Why math ed sucks (not just in India)

Written by: Punya Mishra

Primary Source: Punya Mishra’s Web


My friend Hartosh Bal (author of A Certain Ambiguity, a mathematical novel) has a piece in Caravan Magazine titled “Why Fields medalists are unlikely to emerge from the Indian educational system.” He mentions the fact that of the three winners of the Field’s medal (the highest accolade in mathematics) are Brazilian, Iranian and Canadian respectively. The Canadian, Manjul Bhargava, however is of Indian origin and, it appears that the Indian media have “rushed to claim him as India’s own.” As the title of his article suggests, Hartosh uses the fact that Bharghava was not educated in India, as a starting point for a broader discussion of how the manner in which mathematics is taught in India. He makes some wonderful points and I would recommend reading his entire piece.

The only quibble I have with his argument is that (as indicated by the title of my post) is that the problems he identifies with Indian mathematics education are not limited to just India. Similar issues (such as an instrumental approach towards learning mathematics, focus on rote memorization of rules etc.) exist right here in the US as well. As Hartosh writes:

We believe students learn only at one pace, and even more damagingly in the case of mathematics, in only one way. Far too many parents in this country have told me about their children being penalised in tests for solving a mathematics problem by a method other than the one taught in the class. It should be quite the contrary, a student who correctly solves a problem by innovatively thinking her way to a solution deserves more marks rather than less.

I love that last sentence.

Imagine a school where a student would be given more points for solving a problem by a method other than the one taught! Where does that kind of an approach in a world of Race to the Top and NCLB?

Hartosh also makes a crucial argument for the need to play with mathematical ideas.

But if a student is to enjoy mathematics, she has to be able to play with the material, use it to uncover something till then unknown to her, arrive at a truth she has never accessed before. It is only through this sense of play that an appreciation for the creative process that lies at the heart of mathematics begins to develop in a student.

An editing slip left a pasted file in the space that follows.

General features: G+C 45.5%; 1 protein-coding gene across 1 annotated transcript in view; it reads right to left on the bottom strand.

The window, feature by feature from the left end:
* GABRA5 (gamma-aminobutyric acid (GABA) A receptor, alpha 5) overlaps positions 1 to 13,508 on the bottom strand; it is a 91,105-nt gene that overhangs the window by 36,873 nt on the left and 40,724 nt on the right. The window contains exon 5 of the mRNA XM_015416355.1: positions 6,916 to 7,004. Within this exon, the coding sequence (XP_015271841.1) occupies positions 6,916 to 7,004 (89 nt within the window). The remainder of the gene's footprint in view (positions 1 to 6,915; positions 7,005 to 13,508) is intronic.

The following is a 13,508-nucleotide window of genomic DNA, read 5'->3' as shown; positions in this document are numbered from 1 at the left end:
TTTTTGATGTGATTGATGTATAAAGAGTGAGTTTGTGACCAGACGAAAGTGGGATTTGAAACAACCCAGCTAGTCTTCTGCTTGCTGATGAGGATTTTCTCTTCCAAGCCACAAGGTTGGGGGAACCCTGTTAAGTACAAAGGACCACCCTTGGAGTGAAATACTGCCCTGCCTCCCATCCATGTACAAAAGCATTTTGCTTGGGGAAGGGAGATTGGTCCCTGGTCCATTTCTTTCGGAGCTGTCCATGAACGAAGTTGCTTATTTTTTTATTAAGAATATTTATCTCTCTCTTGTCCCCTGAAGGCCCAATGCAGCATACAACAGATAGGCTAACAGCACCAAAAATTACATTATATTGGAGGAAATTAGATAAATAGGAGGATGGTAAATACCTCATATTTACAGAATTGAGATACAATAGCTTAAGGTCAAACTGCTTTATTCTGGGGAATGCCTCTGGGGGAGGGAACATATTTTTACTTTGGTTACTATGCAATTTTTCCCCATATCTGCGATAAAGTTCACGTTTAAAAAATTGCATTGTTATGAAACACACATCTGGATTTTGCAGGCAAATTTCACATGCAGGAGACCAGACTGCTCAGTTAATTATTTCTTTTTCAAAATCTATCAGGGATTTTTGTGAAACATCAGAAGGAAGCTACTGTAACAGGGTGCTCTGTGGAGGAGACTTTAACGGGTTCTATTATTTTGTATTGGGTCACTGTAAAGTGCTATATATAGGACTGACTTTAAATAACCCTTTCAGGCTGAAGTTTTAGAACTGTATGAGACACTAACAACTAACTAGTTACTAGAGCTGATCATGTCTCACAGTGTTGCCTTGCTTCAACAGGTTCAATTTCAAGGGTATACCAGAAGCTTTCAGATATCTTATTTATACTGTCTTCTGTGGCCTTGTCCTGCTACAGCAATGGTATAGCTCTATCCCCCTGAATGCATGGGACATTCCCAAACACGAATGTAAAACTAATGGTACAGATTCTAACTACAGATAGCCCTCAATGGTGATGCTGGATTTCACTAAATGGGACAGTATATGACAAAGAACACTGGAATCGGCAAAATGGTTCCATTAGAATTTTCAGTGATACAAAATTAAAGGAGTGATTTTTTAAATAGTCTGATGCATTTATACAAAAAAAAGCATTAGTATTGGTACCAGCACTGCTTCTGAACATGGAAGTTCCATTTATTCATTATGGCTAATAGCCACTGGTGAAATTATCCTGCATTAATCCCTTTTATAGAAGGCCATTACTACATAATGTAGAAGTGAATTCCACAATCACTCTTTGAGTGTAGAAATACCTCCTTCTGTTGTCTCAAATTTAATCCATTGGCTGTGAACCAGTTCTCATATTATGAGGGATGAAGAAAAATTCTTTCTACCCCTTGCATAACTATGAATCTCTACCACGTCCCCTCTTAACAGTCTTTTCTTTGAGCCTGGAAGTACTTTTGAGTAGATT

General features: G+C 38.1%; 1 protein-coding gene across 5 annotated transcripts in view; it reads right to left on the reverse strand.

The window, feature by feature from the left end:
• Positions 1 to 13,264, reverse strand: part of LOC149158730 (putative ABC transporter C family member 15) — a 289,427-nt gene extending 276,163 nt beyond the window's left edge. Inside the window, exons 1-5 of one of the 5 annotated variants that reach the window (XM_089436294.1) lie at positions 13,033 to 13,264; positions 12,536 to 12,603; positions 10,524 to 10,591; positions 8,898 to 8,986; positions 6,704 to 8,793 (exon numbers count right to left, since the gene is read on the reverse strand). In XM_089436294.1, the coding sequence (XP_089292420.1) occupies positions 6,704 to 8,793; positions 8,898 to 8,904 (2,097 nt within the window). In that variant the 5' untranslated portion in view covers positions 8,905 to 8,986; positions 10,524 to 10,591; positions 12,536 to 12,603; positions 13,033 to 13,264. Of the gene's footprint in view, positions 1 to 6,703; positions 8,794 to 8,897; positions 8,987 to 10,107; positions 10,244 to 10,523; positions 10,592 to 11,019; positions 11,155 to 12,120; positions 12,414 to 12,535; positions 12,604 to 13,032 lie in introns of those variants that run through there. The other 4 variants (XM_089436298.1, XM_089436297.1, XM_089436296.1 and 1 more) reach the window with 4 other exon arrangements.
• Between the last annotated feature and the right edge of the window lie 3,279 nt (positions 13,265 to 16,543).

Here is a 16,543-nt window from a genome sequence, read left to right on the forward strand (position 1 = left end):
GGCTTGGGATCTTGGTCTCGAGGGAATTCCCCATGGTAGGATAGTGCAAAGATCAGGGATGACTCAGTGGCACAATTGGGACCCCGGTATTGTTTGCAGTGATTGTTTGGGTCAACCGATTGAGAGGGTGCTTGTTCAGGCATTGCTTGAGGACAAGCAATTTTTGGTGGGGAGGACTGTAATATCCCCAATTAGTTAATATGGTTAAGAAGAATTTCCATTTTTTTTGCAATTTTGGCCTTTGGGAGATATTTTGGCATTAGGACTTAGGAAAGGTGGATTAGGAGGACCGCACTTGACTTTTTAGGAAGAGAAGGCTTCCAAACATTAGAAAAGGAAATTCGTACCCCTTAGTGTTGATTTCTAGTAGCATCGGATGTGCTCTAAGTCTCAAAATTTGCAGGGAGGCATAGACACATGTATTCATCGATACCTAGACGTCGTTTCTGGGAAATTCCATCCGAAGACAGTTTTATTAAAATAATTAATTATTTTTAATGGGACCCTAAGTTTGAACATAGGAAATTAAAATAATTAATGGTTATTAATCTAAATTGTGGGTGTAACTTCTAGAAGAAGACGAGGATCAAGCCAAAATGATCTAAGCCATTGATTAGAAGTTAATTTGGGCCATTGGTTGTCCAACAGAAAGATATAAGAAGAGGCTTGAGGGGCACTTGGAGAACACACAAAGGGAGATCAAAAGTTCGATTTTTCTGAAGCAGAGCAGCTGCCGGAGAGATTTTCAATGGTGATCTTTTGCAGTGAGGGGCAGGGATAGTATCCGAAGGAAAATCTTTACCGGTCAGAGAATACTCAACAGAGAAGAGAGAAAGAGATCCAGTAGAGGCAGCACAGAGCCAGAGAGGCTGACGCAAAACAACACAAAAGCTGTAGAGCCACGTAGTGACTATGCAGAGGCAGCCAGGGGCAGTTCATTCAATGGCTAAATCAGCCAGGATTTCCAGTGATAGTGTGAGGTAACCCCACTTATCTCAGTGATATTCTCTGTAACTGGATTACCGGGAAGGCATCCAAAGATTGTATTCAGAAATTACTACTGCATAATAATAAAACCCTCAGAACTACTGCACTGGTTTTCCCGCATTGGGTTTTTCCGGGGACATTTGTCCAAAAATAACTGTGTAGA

Finally he quotes an interview with Manjul Bhargava, which speaks to the artistic, creative aspect of mathematics, that finds so little purchase or value today. Hartosh quotes from an interview Bhargava gave to the Times of India (incidentally another piece worth reading in full): Math teaching in India is robotic, make it creative

I always found the three subjects—music, poetry, and mathematics—very similar. In fact, I find that I think about them all in very similar ways. In school, mathematics is generally grouped in the ‘science’ category. But for mathematicians, mathematics—like music, poetry, or painting—is a creative art. All these arts involve—and indeed require—a certain creative fire. They all strive to express truths that cannot be expressed in ordinary everyday language. And they all strive towards beauty.

I found this quote particularly evocative specially in the context of the emphasis on STEM we are seeing so much of these days, where mathematics becomes an appendage to Science, Technology and Engineering. This is exactly the kind of instrumental thinking Hartosh (and Bhargava) argue against. Imagine what math class would look like it it were taught like art?

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Punya Mishra is a professor of Educational Psychology & Educational Technology at the College of Education at Michigan State University. He also directs the Master of Arts in Educational Technology program. He recently co-chaired the SITE 2011 conference at Nashville after having chaired the Innovation & Technology Committee of the American Association of Colleges of Teacher Education. The readers and editors of Technology and Learning journal recently named him as one of the ten most influential people in educational technology.

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